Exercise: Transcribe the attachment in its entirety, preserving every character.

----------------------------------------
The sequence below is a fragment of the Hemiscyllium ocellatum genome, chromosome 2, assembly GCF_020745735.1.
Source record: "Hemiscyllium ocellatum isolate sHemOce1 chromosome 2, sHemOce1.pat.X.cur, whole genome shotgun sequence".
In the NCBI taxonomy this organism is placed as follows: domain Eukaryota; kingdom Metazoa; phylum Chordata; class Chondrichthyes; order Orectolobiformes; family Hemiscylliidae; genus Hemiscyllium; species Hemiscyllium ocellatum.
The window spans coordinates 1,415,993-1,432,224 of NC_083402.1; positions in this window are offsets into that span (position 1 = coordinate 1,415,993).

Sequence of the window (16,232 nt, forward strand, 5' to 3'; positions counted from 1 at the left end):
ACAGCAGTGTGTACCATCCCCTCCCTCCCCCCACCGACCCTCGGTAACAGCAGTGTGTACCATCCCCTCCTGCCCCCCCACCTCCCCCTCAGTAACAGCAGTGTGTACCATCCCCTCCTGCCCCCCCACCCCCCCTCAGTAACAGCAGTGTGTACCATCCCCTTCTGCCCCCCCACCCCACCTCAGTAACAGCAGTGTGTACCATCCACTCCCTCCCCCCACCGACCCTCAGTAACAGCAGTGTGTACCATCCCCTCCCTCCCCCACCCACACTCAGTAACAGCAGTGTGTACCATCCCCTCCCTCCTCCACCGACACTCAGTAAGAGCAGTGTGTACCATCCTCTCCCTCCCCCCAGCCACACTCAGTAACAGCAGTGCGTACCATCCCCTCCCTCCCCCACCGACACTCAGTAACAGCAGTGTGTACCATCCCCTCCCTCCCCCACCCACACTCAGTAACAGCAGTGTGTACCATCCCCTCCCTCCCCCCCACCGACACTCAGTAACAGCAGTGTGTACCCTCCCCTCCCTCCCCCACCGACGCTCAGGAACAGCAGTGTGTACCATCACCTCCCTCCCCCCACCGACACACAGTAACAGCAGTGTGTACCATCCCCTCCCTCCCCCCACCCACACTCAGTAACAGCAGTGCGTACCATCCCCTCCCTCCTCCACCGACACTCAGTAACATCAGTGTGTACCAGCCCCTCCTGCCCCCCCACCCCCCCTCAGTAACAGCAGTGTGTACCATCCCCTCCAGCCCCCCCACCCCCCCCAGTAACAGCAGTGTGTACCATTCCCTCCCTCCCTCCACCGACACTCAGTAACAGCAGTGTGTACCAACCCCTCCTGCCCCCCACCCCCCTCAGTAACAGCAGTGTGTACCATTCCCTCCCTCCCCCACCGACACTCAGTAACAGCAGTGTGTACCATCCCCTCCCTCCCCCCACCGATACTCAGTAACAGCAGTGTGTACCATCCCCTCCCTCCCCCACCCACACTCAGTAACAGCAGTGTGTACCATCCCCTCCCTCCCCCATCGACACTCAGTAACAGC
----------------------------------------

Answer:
The sequence below is a fragment of the Hemiscyllium ocellatum genome, chromosome 2, assembly GCF_020745735.1.
Source record: "Hemiscyllium ocellatum isolate sHemOce1 chromosome 2, sHemOce1.pat.X.cur, whole genome shotgun sequence".
In the NCBI taxonomy this organism is placed as follows: domain Eukaryota; kingdom Metazoa; phylum Chordata; class Chondrichthyes; order Orectolobiformes; family Hemiscylliidae; genus Hemiscyllium; species Hemiscyllium ocellatum.
The window spans coordinates 1,415,993-1,432,224 of NC_083402.1; positions in this window are offsets into that span (position 1 = coordinate 1,415,993).

Sequence of the window (16,232 nt, forward strand, 5' to 3'; positions counted from 1 at the left end):
ACAGCAGTGTGTACCATCCCCTCCCTCCCCCCACCGACCCTCGGTAACAGCAGTGTGTACCATCCCCTCCTGCCCCCCCACCTCCCCCTCAGTAACAGCAGTGTGTACCATCCCCTCCTGCCCCCCCACCCCCCCTCAGTAACAGCAGTGTGTACCATCCCCTTCTGCCCCCCCACCCCACCTCAGTAACAGCAGTGTGTACCATCCACTCCCTCCCCCCACCGACCCTCAGTAACAGCAGTGTGTACCATCCCCTCCCTCCCCCACCCACACTCAGTAACAGCAGTGTGTACCATCCCCTCCCTCCTCCACCGACACTCAGTAAGAGCAGTGTGTACCATCCTCTCCCTCCCCCCAGCCACACTCAGTAACAGCAGTGCGTACCATCCCCTCCCTCCCCCACCGACACTCAGTAACAGCAGTGTGTACCATCCCCTCCCTCCCCCACCCACACTCAGTAACAGCAGTGTGTACCATCCCCTCCCTCCCCCCCACCGACACTCAGTAACAGCAGTGTGTACCCTCCCCTCCCTCCCCCACCGACGCTCAGGAACAGCAGTGTGTACCATCACCTCCCTCCCCCCACCGACACACAGTAACAGCAGTGTGTACCATCCCCTCCCTCCCCCCACCCACACTCAGTAACAGCAGTGCGTACCATCCCCTCCCTCCTCCACCGACACTCAGTAACATCAGTGTGTACCAGCCCCTCCTGCCCCCCCACCCCCCCTCAGTAACAGCAGTGTGTACCATCCCCTCCAGCCCCCCCACCCCCCCCAGTAACAGCAGTGTGTACCATTCCCTCCCTCCCTCCACCGACACTCAGTAACAGCAGTGTGTACCAACCCCTCCTGCCCCCCACCCCCCTCAGTAACAGCAGTGTGTACCATTCCCTCCCTCCCCCACCGACACTCAGTAACAGCAGTGTGTACCATCCCCTCCCTCCCCCCACCGATACTCAGTAACAGCAGTGTGTACCATCCCCTCCCTCCCCCACCCACACTCAGTAACAGCAGTGTGTACCATCCCCTCCCTCCCCCATCGACACTCAGTAACAGC